Communication with Transparency and Integrity



Watch this video of Lance Page, Director of Learning & Development, on how he communicates with transparency as a leader.


Why is Transparency Important?

It’s a challenge to communicate transparently as a leader. Even on our best days, the work in our division can be complex, political, and ambiguous. It can feel very vulnerable to share information openly and honestly when you know that others may have big reactions to (and big criticisms about) what you say, whether it’s giving critical feedback, sharing difficult news, or communicating about a decision made by others that will impact your team.


However, transparency is critical to staff engagement and trust. Being willing to share openly and authentically--even the hard stuff--demonstrates to your staff that you trust them, value their input, and view them as true strategic partners in driving the success of your team, not just “worker bees” who follow your direction.


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Transparency can also pave the way for greater effectiveness as a team. Forbes lists five powerful things that happen when a leader is transparent:


  1. Problems are solved faster because the team knows the true variables you’re trying to solve for.

  2. Teams are built more easily because employees can more openly share their perspectives, allowing supervisors to better match employees to the right assignments, teams, and opportunities.

  3. Relationships grow authentically because colleagues share their true selves and are open with each other, helping to avoid misunderstandings and unproductive conflicts.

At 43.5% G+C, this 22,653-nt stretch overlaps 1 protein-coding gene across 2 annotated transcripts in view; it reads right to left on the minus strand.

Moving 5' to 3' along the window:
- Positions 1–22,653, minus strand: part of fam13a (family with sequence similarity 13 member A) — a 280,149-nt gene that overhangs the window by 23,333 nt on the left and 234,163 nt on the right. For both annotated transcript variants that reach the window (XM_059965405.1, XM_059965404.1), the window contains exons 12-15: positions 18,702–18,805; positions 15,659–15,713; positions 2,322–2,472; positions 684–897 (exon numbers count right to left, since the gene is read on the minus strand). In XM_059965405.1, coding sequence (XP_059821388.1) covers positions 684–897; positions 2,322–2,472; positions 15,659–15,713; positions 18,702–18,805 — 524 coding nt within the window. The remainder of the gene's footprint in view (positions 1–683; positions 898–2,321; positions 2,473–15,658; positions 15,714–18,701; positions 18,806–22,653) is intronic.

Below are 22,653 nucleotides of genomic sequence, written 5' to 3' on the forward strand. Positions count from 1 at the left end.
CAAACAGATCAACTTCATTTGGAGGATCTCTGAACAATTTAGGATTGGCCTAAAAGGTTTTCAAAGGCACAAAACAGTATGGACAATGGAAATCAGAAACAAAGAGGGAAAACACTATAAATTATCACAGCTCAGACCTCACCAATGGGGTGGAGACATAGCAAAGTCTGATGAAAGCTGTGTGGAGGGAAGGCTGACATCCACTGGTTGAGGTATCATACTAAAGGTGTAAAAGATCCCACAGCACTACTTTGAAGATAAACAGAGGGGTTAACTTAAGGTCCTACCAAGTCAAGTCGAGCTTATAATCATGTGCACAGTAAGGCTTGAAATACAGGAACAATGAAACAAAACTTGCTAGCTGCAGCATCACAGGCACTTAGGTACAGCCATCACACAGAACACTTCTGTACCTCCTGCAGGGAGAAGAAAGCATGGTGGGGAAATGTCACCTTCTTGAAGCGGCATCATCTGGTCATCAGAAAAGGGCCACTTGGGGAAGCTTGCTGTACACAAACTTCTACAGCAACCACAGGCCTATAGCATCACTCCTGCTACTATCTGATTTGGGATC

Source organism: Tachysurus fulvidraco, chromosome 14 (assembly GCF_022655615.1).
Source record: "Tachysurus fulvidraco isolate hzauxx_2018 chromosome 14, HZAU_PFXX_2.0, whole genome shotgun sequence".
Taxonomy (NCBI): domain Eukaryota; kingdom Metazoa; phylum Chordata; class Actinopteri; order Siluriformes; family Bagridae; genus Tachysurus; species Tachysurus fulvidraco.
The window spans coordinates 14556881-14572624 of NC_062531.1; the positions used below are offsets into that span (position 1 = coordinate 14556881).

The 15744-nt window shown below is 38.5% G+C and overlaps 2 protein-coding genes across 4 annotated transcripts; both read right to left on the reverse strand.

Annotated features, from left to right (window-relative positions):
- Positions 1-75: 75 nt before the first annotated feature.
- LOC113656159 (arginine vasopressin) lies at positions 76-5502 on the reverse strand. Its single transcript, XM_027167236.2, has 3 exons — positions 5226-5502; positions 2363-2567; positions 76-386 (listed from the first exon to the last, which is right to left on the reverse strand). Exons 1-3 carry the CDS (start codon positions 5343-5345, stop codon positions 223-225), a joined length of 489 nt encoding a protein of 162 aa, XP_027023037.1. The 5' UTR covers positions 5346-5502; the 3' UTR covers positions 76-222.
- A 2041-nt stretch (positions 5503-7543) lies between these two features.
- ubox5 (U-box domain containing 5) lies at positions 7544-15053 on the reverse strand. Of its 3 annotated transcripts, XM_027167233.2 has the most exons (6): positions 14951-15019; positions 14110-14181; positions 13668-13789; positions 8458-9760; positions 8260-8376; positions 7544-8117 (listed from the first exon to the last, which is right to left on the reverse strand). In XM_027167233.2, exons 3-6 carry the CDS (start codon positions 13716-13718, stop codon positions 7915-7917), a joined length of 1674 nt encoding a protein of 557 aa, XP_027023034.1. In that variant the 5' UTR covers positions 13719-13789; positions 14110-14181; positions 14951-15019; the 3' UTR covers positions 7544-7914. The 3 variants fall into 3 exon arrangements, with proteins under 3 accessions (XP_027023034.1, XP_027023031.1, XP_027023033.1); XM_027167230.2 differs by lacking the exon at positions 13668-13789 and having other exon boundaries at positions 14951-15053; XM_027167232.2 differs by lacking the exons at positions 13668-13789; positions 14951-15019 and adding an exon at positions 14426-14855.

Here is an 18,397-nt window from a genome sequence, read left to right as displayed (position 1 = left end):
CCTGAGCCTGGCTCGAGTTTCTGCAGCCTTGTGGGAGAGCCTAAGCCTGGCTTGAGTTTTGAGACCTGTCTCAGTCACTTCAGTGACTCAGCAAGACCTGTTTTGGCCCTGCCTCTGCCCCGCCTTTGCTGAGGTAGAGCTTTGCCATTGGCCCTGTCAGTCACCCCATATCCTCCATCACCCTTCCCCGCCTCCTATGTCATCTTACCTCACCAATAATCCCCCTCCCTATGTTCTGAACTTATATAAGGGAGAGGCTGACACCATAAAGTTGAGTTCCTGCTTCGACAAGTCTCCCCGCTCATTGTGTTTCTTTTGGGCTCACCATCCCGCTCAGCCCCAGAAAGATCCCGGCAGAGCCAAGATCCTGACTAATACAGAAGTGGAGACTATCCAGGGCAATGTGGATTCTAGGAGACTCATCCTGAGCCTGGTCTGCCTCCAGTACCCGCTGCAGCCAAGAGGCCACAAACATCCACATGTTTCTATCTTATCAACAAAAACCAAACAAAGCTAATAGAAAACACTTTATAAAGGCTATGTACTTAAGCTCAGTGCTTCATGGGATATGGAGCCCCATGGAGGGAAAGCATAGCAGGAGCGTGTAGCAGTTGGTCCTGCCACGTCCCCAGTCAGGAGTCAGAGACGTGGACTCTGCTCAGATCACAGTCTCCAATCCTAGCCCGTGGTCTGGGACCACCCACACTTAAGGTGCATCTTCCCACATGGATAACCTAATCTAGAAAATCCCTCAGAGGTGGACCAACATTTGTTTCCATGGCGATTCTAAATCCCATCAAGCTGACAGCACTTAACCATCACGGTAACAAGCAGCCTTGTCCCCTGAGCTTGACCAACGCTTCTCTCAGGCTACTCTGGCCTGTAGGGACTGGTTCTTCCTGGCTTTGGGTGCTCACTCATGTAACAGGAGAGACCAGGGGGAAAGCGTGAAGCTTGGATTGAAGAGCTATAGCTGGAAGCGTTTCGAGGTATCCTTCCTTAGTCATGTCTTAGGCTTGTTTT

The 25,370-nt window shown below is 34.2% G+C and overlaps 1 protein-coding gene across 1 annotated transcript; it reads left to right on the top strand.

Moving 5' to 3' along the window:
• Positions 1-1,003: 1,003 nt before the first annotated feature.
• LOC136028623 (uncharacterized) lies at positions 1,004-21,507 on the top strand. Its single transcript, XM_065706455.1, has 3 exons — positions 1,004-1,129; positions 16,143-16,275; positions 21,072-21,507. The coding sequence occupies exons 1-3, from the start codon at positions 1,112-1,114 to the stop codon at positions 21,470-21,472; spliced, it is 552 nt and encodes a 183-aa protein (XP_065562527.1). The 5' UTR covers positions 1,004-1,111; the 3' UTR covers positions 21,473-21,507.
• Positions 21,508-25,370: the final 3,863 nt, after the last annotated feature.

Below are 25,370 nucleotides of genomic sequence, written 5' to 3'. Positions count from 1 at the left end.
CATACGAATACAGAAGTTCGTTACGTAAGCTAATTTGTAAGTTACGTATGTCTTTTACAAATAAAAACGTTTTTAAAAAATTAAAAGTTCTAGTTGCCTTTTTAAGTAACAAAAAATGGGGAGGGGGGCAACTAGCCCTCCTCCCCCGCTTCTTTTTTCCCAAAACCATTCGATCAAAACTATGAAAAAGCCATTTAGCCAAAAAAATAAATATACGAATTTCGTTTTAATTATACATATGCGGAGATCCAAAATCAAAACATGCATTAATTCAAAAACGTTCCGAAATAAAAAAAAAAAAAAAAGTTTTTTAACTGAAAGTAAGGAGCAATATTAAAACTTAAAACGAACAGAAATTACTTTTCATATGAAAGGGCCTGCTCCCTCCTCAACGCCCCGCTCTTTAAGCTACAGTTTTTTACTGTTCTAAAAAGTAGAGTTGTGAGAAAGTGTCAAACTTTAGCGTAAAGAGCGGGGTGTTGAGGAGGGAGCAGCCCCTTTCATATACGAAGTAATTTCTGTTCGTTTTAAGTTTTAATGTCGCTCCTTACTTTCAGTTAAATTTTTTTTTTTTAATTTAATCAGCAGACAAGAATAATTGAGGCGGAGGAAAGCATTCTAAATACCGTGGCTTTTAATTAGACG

4. People begin to promote trust in their leader. They not only trust the leader more themselves, they’re more likely to push others toward trust and generosity of spirit toward that leader.

  5. Higher levels of performance emerge because of all of the above.


 Efficient problem solving + the ability to build teams easier + the development of authentic relationships + trust = higher levels of performance


So much of communicating with transparency is about being mindful, proactive, and in control of your message. That doesn’t mean being perfectly scripted or automatic -- not at all! It simply means having a clear understanding of what you need to communicate and why it matters, so that you are prepared to navigate the challenges inherent in difficult conversations. The units in this module will help you to be more aware and in control of how you communicate, so that you can effectively tell the story you need to tell, and foster transparency on your team.



Here are 3 actions that you can do starting today to communicate with more transparency and integrity:

1. Prepare for tough questions that may be asked of you from staff. What are you most dreading to hear during your conversation? Prepare for those questions, as it will help you feel more confident going into the conversation. 

2. If you are feeling anxious and uneasy about the future, state so. This will create the space to have more authentic and vulnerable conversations regarding fear that everyone on the team may be feeling.

3. Be proactively inclusive by gathering feedback and input from others early and continuously in the process. Ask them for input and solutions in regards to the changes. 

Learn more background information on why communicating with transparency is vital in the workplace! (One page PDF)


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